This week's book giveaway is in the Beginning Java forum.
We're giving away four copies of Get Programming with Java (MEAP only) and have Peggy Fisher on-line!
See this thread for details.
Win a copy of Get Programming with Java (MEAP only) this week in the Beginning Java forum!
  • Post Reply Bookmark Topic Watch Topic
  • New Topic
programming forums Java Mobile Certification Databases Caching Books Engineering Micro Controllers OS Languages Paradigms IDEs Build Tools Frameworks Application Servers Open Source This Site Careers Other all forums
this forum made possible by our volunteer staff, including ...
  • Campbell Ritchie
  • Jeanne Boyarsky
  • Bear Bibeault
  • Knute Snortum
  • Liutauras Vilda
  • Tim Cooke
  • Devaka Cooray
  • Paul Clapham
Saloon Keepers:
  • Tim Moores
  • Frits Walraven
  • Ron McLeod
  • Ganesh Patekar
  • salvin francis
  • Tim Holloway
  • Carey Brown
  • Stephan van Hulst

HashTable : initial capacity and load factor  RSS feed

Ranch Hand
Posts: 266
  • Mark post as helpful
  • send pies
  • Quote
  • Report post to moderator
Can someone please explain these two concepts :

initial capacity and load factor

Also please point me to a good example which is using these concetps.

I got this statement from the API doc :

An instance of Hashtable has two parameters that affect its performance: initial capacity and load factor. The capacity is the number of buckets in the hash table, and the initial capacity is simply the capacity at the time the hash table is created.

What does a bucket mean here ??
Ranch Hand
Posts: 1183
  • Mark post as helpful
  • send pies
  • Quote
  • Report post to moderator
Ok, let me try ...

A HashTable is made of a 2-dimensional array that has an initial capacity (e.g. 20).

So, when you add an object to the HashTable, the index in the array is calculated (we'll see how later) and the object is stored at this index. If two different objects get assigned the same value, they will end up in the same array index.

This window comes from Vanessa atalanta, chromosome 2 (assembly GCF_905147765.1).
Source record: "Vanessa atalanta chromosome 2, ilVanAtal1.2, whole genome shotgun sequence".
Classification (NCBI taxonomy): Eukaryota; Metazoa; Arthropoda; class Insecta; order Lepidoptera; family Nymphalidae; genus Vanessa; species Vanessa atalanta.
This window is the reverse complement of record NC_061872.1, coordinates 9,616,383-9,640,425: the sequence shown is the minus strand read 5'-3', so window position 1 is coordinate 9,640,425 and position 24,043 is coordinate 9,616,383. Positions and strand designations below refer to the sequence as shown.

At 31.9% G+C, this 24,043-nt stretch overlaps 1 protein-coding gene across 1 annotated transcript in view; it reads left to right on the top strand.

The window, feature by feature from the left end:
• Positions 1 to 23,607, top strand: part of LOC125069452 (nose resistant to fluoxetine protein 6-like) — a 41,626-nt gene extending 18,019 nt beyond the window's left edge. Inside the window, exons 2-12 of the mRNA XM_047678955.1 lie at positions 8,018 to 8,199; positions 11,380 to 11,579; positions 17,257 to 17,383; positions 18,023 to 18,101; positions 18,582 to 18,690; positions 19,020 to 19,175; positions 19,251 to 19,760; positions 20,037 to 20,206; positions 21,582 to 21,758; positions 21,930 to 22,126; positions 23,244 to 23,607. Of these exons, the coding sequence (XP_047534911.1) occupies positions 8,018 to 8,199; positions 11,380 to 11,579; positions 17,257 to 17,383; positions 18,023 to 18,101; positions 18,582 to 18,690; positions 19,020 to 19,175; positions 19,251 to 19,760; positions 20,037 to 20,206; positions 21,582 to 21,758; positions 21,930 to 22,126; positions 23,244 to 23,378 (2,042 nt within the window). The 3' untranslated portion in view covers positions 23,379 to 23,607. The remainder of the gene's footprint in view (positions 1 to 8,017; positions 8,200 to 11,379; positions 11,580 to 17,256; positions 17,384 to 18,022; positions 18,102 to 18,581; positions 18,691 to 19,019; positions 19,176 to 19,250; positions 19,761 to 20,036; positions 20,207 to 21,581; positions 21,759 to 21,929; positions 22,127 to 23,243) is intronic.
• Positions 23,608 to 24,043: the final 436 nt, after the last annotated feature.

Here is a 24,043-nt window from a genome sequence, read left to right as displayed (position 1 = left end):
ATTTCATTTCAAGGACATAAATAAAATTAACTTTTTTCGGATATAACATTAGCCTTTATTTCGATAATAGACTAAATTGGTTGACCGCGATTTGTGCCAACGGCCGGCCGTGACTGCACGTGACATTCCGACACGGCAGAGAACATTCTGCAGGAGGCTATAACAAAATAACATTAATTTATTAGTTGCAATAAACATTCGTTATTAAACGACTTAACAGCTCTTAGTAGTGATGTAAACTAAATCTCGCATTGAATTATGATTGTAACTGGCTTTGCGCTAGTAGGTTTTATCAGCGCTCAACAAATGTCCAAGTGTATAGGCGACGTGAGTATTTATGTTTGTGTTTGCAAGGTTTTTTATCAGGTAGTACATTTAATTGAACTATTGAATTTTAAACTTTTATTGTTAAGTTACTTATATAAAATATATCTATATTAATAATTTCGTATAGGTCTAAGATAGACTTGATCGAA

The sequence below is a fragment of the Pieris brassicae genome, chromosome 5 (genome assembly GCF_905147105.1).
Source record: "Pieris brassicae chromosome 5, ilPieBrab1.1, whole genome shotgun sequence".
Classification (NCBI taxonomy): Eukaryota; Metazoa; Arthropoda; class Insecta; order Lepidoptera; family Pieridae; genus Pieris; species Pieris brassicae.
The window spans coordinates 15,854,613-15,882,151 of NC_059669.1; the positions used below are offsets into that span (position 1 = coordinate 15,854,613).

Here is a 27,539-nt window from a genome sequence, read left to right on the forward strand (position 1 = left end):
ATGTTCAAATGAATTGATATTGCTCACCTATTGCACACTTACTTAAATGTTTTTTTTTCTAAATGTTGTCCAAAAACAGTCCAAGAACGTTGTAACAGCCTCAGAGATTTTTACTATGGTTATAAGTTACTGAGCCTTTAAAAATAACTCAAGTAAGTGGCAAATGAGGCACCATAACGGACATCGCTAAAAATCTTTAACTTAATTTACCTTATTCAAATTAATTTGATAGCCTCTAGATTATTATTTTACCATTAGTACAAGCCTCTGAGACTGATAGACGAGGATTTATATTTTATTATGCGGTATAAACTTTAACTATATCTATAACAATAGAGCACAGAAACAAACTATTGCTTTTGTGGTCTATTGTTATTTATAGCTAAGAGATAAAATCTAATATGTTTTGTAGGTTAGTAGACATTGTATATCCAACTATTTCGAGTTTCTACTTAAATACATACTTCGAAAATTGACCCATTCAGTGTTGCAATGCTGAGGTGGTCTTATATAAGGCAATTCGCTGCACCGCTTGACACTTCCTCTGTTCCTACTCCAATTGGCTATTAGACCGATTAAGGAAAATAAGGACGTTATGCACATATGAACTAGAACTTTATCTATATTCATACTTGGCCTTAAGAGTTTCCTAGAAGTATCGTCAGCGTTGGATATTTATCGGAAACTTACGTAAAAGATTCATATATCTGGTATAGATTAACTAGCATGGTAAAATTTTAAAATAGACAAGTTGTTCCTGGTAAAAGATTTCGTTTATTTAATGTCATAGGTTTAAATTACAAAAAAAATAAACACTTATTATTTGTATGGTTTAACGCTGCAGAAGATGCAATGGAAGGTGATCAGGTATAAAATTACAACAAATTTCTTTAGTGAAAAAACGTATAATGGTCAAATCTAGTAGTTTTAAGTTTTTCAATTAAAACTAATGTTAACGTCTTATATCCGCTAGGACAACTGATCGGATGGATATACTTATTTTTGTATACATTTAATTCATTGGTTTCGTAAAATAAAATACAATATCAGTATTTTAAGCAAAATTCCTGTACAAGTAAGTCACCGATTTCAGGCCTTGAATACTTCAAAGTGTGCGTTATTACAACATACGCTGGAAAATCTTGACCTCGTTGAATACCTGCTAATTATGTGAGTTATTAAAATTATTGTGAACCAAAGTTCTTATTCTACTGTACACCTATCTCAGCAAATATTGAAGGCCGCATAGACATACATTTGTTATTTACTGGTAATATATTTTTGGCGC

How does all that work. Objects have a hashCode method, which returns an int. At it's best, the hashCode is different for all objects that are meaningfully different from each other.

Whe calculating the array index from the hashCode, something like this happens.

So, if the capacity of the HashTable is 20, the objects hashCode will be calculated modulo 20, which always returns a value between 0 and 19 --> The array index. You see that the greater the capacity is, the better distributed the values will get. At it's best every object has it's own index (or bucket). This is important because upon object retrieval the HashTable calculates the index, looks it up and finds 0 to n objects placed in that bucket. Now it has to iterate over all objects found and use it's equals method to determine the object we look for.

That is why it's important to have a good distribution among the indexes, because in the worst case (e.g. index is always the same) all objects will land in the same bucket and whenever you want to retrieve an object the HashTable has to iterate over all objects (which is pretty much what LinkedList does).

The load factor is the amount of load that has to be reached until the capacity is increased to ensure a better distribution.

Let's say the load factor is 0.75 and we have an initial capacity of 20. As soon as the 15th element is added, the capacity is increased (in general doubled) and the elements get redistributed. Now that we have 40 instead of 20 buckets available, the elements get distributed better and the object retrieval is fast as a beam of light ;-) ..

Hope that makes it clear .

Posts: 3
Firefox Browser Java Linux
  • Mark post as helpful
  • send pies
  • Quote
  • Report post to moderator
I have related question about hashCode() % capacity concept.

In many scjp mocks and in Kathy Sierra & Bert Bates book there are questions like this:

class Test {
int i;
Test(int i) {this.i = i;}
public boolean equals(Object o) {return ((Test)o).i == this.i}

HashSet s = new HashSet();
s.add(new Test(1));
s.add(new Test(1));

System.out.println(s.size()); // what will be the output?

Now the problem: authors say that 2 is correct answer -- "because hashCode() is not overriden, so two object will go to different buckets."

BUT! I think that even when each hashCode is unique, there is posiibility that hash1%capacity == hash2%capacity AND then the output is 1.

What do You think about it?
Don't mess with me you fool! I'm cooking with gas! Here, read this tiny ad:
RavenDB is an Open Source NoSQL Database that’s fully transactional (ACID) across your database
  • Post Reply Bookmark Topic Watch Topic
  • New Topic
Boost this thread!